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Georgia state lawmaker proposes 'testicular bill of rights' in response to anti-abortion legislation
Georgia state Rep. Dar'shun Kendrick (D) on Monday announced that she is introducing a "testicular bill of rights" as a way to respond to a restrictive abortion bill the state House passed last week.
"Ggggooooodddd morning! Introducing my 'testicular bill of rights; legislative package," Kendrick said in a tweet. "You want some regulation of bodies and choice? Done!"
Kendrick's tweet included an image of her proposed legislation, which would require men to obtain permission from their sex partner before obtaining erectile dysfunction medication and ban vasectomy procedures.
The legislation also includes stipulations that would require DNA testing once a woman is six weeks and one day pregnant to "determine the father of the child who shall IMMEDIATELY start paying child support."
The bill also would make it an aggravated assault crime for a man to have sex without a condom. The final stipulation on Kendrick's list proposes a 24-hour waiting period for men to purchase any porn or sex toys in Georgia.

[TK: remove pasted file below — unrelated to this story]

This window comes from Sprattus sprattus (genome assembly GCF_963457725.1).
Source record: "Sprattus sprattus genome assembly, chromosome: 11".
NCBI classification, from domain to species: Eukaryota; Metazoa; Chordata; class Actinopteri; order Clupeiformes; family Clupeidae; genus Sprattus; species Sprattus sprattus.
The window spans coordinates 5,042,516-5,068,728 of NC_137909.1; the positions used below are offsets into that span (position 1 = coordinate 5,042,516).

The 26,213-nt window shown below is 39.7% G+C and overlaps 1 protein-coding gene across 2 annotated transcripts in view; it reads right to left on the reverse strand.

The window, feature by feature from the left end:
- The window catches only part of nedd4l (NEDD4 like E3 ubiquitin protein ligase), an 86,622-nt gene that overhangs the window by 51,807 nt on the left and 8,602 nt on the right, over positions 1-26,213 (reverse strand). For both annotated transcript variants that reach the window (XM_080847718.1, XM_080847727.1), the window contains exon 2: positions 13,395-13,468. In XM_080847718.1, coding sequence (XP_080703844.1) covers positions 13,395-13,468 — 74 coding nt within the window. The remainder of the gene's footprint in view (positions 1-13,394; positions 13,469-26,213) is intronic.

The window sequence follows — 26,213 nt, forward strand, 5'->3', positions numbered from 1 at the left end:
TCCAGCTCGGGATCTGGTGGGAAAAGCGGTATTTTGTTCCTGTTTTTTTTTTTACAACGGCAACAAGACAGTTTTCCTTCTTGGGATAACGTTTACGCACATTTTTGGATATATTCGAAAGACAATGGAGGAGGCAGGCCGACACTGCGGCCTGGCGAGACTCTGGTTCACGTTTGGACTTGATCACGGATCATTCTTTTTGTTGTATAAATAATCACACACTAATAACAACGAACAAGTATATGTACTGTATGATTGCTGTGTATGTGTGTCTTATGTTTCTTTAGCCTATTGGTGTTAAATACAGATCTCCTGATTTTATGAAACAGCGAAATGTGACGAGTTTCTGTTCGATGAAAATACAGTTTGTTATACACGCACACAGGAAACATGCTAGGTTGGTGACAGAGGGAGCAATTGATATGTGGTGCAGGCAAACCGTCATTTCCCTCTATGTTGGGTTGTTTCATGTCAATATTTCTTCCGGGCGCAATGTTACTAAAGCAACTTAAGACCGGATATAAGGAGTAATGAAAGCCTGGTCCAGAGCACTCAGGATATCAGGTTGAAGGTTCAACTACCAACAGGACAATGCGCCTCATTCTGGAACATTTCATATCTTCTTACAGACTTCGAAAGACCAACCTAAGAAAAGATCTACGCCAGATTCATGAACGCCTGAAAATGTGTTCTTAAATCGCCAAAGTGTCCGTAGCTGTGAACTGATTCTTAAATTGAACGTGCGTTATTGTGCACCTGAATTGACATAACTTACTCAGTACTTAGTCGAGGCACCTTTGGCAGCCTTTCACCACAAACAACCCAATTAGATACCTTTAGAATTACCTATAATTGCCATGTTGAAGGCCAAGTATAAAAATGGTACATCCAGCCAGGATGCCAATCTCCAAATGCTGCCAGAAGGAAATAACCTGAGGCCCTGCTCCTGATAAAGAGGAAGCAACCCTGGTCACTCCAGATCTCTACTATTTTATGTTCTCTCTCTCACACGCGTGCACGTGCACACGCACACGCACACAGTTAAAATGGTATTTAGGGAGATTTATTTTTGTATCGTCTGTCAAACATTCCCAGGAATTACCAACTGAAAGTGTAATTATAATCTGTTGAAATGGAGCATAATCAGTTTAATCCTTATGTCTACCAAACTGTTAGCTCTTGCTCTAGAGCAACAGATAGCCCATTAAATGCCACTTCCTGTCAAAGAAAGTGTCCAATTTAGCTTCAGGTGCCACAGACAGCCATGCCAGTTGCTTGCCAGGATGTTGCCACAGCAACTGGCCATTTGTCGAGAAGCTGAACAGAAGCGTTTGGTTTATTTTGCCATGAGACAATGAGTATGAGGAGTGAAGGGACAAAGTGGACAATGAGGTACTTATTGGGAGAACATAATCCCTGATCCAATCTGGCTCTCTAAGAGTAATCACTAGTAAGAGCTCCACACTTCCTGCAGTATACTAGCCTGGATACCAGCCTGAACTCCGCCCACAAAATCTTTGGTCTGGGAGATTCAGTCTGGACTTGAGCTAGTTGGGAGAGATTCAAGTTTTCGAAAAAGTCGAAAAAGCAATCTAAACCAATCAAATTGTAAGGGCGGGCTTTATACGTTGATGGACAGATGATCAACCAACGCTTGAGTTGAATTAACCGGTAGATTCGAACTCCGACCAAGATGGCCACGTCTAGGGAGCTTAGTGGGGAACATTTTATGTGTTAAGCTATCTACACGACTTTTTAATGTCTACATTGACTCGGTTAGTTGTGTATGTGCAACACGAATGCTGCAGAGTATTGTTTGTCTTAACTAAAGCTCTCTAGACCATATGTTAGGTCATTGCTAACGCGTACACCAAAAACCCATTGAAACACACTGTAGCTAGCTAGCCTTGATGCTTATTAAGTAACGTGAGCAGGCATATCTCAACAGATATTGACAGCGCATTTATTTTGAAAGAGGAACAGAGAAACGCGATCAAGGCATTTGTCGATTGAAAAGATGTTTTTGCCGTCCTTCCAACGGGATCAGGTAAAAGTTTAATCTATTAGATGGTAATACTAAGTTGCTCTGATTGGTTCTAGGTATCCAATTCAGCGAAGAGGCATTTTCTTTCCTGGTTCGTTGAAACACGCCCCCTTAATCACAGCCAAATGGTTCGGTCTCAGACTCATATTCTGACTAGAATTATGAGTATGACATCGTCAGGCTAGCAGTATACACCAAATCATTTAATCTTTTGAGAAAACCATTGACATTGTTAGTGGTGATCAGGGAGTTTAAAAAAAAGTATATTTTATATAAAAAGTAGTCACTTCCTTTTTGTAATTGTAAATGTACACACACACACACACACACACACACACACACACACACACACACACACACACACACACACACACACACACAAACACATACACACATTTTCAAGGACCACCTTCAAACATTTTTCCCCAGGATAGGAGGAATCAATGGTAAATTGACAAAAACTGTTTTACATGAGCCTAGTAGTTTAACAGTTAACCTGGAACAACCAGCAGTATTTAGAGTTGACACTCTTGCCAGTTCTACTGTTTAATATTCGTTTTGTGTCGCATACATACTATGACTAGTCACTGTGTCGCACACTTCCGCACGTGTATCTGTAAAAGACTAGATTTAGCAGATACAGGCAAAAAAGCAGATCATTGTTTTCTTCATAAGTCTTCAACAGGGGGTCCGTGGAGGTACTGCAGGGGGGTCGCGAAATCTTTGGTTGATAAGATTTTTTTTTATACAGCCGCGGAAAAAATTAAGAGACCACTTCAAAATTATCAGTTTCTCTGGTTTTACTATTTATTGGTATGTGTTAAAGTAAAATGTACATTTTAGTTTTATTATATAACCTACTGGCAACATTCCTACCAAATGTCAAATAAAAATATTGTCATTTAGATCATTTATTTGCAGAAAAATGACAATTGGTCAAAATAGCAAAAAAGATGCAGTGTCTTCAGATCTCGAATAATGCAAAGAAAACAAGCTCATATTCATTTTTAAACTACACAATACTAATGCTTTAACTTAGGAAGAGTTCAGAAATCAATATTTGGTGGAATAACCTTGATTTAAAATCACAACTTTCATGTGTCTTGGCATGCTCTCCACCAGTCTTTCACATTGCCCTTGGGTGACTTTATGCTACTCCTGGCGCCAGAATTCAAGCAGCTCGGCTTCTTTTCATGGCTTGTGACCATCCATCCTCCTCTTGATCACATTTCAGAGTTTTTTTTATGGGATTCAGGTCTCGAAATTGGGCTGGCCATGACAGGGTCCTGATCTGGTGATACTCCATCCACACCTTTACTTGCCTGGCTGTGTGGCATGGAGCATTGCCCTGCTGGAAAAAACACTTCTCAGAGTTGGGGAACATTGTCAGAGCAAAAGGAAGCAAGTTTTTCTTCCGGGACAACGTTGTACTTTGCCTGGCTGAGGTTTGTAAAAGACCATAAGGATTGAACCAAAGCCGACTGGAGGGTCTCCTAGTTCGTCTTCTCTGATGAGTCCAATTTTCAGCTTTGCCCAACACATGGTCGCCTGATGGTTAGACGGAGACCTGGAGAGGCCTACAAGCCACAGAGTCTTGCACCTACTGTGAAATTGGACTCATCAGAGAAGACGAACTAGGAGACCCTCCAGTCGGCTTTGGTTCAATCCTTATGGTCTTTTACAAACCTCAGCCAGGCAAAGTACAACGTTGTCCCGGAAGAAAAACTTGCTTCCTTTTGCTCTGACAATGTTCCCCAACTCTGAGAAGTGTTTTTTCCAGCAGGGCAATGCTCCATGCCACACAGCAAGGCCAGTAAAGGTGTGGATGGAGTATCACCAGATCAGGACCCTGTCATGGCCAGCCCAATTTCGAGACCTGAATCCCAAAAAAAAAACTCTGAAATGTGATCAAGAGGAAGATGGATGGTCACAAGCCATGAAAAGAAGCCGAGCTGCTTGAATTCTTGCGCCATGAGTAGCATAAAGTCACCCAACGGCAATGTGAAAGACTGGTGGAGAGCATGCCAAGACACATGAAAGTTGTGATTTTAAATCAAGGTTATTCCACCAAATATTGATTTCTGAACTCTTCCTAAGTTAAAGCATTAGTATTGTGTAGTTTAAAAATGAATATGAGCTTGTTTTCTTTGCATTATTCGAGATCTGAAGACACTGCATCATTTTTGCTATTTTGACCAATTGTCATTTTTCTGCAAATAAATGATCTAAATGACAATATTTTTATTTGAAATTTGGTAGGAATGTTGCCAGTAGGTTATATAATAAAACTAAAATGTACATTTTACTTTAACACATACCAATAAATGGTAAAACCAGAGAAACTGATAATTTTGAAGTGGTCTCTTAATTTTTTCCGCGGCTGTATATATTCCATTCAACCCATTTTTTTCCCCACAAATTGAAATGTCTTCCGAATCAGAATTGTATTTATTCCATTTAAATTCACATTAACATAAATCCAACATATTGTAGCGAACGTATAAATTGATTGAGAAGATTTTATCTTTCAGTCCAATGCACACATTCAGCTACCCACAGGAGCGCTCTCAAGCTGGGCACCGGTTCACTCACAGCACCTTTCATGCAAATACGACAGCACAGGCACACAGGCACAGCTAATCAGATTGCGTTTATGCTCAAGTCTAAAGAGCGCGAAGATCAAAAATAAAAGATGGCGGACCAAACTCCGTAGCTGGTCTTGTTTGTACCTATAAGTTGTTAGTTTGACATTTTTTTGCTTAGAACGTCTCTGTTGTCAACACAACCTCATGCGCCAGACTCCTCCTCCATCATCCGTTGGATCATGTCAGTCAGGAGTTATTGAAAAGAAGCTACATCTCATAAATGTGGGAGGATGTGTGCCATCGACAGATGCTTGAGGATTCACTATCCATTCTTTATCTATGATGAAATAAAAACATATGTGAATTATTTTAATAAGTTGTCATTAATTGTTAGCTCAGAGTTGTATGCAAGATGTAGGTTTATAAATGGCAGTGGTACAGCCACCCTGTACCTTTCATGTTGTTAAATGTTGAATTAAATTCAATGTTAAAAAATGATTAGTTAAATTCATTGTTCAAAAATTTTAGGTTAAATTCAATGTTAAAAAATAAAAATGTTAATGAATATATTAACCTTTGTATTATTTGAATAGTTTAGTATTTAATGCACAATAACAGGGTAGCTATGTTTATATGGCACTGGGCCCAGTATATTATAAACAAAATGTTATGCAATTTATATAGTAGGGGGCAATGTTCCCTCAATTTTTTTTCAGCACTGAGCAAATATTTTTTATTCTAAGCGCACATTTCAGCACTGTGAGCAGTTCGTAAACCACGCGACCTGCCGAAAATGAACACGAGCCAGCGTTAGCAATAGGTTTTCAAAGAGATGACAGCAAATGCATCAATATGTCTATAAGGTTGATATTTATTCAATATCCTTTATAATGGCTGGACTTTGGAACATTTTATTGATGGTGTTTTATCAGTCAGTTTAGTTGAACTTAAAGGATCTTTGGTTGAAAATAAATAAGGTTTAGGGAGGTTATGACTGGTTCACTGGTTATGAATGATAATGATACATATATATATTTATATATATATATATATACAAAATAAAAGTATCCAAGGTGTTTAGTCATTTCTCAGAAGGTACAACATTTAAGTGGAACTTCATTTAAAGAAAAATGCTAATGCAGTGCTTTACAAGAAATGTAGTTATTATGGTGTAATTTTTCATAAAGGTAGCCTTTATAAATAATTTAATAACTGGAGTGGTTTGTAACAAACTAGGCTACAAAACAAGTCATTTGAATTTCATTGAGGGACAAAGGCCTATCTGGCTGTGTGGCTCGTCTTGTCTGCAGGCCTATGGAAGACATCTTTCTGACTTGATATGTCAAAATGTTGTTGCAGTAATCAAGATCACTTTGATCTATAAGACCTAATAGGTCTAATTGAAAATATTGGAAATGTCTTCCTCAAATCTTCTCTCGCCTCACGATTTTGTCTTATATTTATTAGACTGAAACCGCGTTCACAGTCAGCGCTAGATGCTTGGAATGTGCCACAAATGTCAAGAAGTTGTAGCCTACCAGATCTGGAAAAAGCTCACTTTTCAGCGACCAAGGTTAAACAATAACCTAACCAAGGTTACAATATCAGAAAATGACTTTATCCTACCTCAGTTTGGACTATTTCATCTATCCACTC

Kendrick told Rolling Stone that she is "dead serious" about the proposed legislation. She added that she expects a draft on her desk later this month, though she admitted it has no chance of passing in the House.
The point, she said, is to "bring awareness to the fact that if you're going to legislate our bodies, then we have every right to propose legislation to regulate yours," Kendrick said.
The Georgia House last week voted in favor of a measure that would ban most abortions in the state after a fetus has a detectable heartbeat, according to The Atlanta Journal-Constitution. A heartbeat is generally detectable at around six weeks, which can be before a woman is even aware she's pregnant.
Women can seek an abortion up to 20 weeks into a pregnancy under current Georgia law.